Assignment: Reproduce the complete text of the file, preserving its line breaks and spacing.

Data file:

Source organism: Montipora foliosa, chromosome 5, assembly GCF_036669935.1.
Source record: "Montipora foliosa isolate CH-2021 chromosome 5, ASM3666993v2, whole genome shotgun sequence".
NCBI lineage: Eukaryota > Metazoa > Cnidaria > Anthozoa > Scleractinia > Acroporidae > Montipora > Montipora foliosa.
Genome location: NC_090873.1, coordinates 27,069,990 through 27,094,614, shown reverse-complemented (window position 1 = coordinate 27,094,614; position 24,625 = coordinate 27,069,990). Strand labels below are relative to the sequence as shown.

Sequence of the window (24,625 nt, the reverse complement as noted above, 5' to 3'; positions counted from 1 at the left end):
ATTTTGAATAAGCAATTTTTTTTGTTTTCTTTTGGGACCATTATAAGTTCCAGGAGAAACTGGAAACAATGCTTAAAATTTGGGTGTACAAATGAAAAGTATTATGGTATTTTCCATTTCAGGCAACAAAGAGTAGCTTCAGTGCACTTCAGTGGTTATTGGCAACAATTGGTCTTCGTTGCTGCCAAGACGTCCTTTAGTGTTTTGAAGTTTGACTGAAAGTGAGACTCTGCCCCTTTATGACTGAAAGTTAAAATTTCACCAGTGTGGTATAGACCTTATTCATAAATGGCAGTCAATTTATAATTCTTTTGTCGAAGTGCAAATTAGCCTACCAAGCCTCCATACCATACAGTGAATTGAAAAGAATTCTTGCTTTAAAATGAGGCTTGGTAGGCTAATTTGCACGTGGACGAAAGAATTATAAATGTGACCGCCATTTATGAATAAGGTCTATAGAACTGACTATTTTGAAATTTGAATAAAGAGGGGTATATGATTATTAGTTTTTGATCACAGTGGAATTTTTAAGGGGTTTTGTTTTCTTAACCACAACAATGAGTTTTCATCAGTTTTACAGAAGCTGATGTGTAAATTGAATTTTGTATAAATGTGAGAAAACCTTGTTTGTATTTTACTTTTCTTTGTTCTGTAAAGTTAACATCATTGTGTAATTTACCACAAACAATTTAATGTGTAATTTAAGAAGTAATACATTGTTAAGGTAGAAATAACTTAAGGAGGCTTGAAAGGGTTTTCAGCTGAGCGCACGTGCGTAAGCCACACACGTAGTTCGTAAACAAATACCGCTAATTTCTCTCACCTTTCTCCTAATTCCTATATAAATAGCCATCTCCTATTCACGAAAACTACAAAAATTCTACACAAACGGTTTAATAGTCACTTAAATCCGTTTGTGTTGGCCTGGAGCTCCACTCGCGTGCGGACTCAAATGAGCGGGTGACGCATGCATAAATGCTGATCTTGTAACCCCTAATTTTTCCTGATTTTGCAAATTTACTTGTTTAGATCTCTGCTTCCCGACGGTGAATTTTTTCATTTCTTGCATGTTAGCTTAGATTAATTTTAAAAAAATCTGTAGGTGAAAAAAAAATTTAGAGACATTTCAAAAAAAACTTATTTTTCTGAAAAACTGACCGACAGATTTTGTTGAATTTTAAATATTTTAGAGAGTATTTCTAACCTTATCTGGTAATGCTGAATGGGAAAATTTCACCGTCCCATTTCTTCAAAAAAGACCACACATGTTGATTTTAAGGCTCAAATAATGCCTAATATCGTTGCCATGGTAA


Source organism: Montipora foliosa, chromosome 5, assembly GCF_036669935.1.
Source record: "Montipora foliosa isolate CH-2021 chromosome 5, ASM3666993v2, whole genome shotgun sequence".
NCBI lineage: Eukaryota > Metazoa > Cnidaria > Anthozoa > Scleractinia > Acroporidae > Montipora > Montipora foliosa.
Genome location: NC_090873.1, coordinates 27,069,990 through 27,094,614, shown reverse-complemented (window position 1 = coordinate 27,094,614; position 24,625 = coordinate 27,069,990). Strand labels below are relative to the sequence as shown.

Sequence of the window (24,625 nt, the reverse complement as noted above, 5' to 3'; positions counted from 1 at the left end):
ATTTTGAATAAGCAATTTTTTTTGTTTTCTTTTGGGACCATTATAAGTTCCAGGAGAAACTGGAAACAATGCTTAAAATTTGGGTGTACAAATGAAAAGTATTATGGTATTTTCCATTTCAGGCAACAAAGAGTAGCTTCAGTGCACTTCAGTGGTTATTGGCAACAATTGGTCTTCGTTGCTGCCAAGACGTCCTTTAGTGTTTTGAAGTTTGACTGAAAGTGAGACTCTGCCCCTTTATGACTGAAAGTTAAAATTTCACCAGTGTGGTATAGACCTTATTCATAAATGGCAGTCAATTTATAATTCTTTTGTCGAAGTGCAAATTAGCCTACCAAGCCTCCATACCATACAGTGAATTGAAAAGAATTCTTGCTTTAAAATGAGGCTTGGTAGGCTAATTTGCACGTGGACGAAAGAATTATAAATGTGACCGCCATTTATGAATAAGGTCTATAGAACTGACTATTTTGAAATTTGAATAAAGAGGGGTATATGATTATTAGTTTTTGATCACAGTGGAATTTTTAAGGGGTTTTGTTTTCTTAACCACAACAATGAGTTTTCATCAGTTTTACAGAAGCTGATGTGTAAATTGAATTTTGTATAAATGTGAGAAAACCTTGTTTGTATTTTACTTTTCTTTGTTCTGTAAAGTTAACATCATTGTGTAATTTACCACAAACAATTTAATGTGTAATTTAAGAAGTAATACATTGTTAAGGTAGAAATAACTTAAGGAGGCTTGAAAGGGTTTTCAGCTGAGCGCACGTGCGTAAGCCACACACGTAGTTCGTAAACAAATACCGCTAATTTCTCTCACCTTTCTCCTAATTCCTATATAAATAGCCATCTCCTATTCACGAAAACTACAAAAATTCTACACAAACGGTTTAATAGTCACTTAAATCCGTTTGTGTTGGCCTGGAGCTCCACTCGCGTGCGGACTCAAATGAGCGGGTGACGCATGCATAAATGCTGATCTTGTAACCCCTAATTTTTCCTGATTTTGCAAATTTACTTGTTTAGATCTCTGCTTCCCGACGGTGAATTTTTTCATTTCTTGCATGTTAGCTTAGATTAATTTTAAAAAAATCTGTAGGTGAAAAAAAAATTTAGAGACATTTCAAAAAAAACTTATTTTTCTGAAAAACTGACCGACAGATTTTGTTGAATTTTAAATATTTTAGAGAGTATTTCTAACCTTATCTGGTAATGCTGAATGGGAAAATTTCACCGTCCCATTTCTTCAAAAAAGACCACACATGTTGATTTTAAGGCTCAAATAATGCCTAATATCGTTGCCATGGTAA